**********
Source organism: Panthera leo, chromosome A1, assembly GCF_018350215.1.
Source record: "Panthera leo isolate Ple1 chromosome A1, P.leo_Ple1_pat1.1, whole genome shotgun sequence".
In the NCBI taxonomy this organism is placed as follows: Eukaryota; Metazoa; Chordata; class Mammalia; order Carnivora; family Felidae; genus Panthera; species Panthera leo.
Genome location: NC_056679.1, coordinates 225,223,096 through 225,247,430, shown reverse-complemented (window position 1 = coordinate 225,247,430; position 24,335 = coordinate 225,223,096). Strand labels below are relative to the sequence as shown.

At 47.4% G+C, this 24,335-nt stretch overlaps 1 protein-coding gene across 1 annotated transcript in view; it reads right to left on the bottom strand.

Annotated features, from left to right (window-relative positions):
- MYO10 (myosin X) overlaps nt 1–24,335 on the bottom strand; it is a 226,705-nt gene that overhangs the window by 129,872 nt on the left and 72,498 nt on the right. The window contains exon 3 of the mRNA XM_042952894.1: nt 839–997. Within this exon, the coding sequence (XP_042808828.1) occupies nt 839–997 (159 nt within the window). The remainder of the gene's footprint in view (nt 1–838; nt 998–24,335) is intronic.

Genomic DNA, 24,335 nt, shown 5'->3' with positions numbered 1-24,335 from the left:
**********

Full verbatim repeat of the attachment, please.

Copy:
Source organism: Panthera leo, chromosome A1, assembly GCF_018350215.1.
Source record: "Panthera leo isolate Ple1 chromosome A1, P.leo_Ple1_pat1.1, whole genome shotgun sequence".
In the NCBI taxonomy this organism is placed as follows: Eukaryota; Metazoa; Chordata; class Mammalia; order Carnivora; family Felidae; genus Panthera; species Panthera leo.
Genome location: NC_056679.1, coordinates 225,223,096 through 225,247,430, shown reverse-complemented (window position 1 = coordinate 225,247,430; position 24,335 = coordinate 225,223,096). Strand labels below are relative to the sequence as shown.

At 47.4% G+C, this 24,335-nt stretch overlaps 1 protein-coding gene across 1 annotated transcript in view; it reads right to left on the bottom strand.

Annotated features, from left to right (window-relative positions):
- MYO10 (myosin X) overlaps nt 1–24,335 on the bottom strand; it is a 226,705-nt gene that overhangs the window by 129,872 nt on the left and 72,498 nt on the right. The window contains exon 3 of the mRNA XM_042952894.1: nt 839–997. Within this exon, the coding sequence (XP_042808828.1) occupies nt 839–997 (159 nt within the window). The remainder of the gene's footprint in view (nt 1–838; nt 998–24,335) is intronic.

Genomic DNA, 24,335 nt, shown 5'->3' with positions numbered 1-24,335 from the left: